Well, no, I can’t. The companies that I think are the best might be useless to you. Here are some of the things to consider when deciding which mystery shopping companies are the best for you.
What types of industries do they mystery shop? Most companies say on their websites what industries they serve. Some work with a broad range of industries, while others are more specialized. If you don’t like to do bank shops, a company that specializes in the financial industry is not a good match.
Where do they have assignments? You can not always tell from looking at the website where a company’s clients are located, but there may be clues. Some will say where they have a pressing need for new shoppers, and some may say where their clients are concentrated. Of course, they could land a new national client tomorrow, and all of that changes. Tip: Sometimes companies have more clients in the city or state where they are headquartered. Although I have worked with companies all over the country, you might start by applying to companies located near you.
What do other shoppers say about them? Although confidentiality agreements prohibit us from talking about client-specific issues, we may share information about our experiences with mystery shopping companies. Check out forums (such as Volition or MSPA) to see what other shoppers are saying about mystery shopping companies. If one shopper complains, I would take it with a grain of salt; however, if many have the same issue, there is likely a problem there.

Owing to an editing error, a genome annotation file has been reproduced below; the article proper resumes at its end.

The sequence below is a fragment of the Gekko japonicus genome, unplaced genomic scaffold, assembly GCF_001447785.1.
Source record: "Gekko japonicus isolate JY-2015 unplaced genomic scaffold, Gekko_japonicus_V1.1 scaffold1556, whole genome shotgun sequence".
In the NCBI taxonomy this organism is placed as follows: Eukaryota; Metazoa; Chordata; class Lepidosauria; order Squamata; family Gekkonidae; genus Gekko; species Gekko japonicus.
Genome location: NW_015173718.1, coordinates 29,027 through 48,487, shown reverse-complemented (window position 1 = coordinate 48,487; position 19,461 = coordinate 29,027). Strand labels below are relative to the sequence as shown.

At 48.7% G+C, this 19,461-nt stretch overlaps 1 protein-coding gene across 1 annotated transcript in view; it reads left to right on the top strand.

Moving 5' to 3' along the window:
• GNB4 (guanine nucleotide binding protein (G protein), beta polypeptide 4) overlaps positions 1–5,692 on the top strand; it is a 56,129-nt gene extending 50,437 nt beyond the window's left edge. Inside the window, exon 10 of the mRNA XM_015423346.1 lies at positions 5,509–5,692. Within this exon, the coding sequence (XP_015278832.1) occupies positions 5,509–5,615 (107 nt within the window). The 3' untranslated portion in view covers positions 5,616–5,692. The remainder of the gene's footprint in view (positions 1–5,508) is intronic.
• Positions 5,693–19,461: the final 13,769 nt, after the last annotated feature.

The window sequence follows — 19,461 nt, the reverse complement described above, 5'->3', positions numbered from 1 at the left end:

Do they belong to the MSPA? Although there are many good companies that have chosen not to join MSPA, knowing that a company is a member makes me comfortable with them.
So how do you know which companies are “best”? Short answer: It is not always easy to tell, until you start to work with them. Even then, you may not know about some really amazing clients they have, because you will not know about those mystery shopper jobs until you have successfully completed several assignments with the mystery shopping provider.
The course of action I recommend is to apply to as many companies as you can, start picking up assignments here and there and see how it goes. Many shoppers end up do assignments for a few of the same companies nearly every month, with assignments from other companies sprinkled in now and then. If you find that a company never offers shops that are interesting to you, or doesn’t have anything in your area, you can deactivate yourself, stop their emails, or just ignore them.
For great advice on a process that makes applying to mystery shopping providers fast and easy, see the Quick Start Action Plan in The Mystery Shopper’s Manual.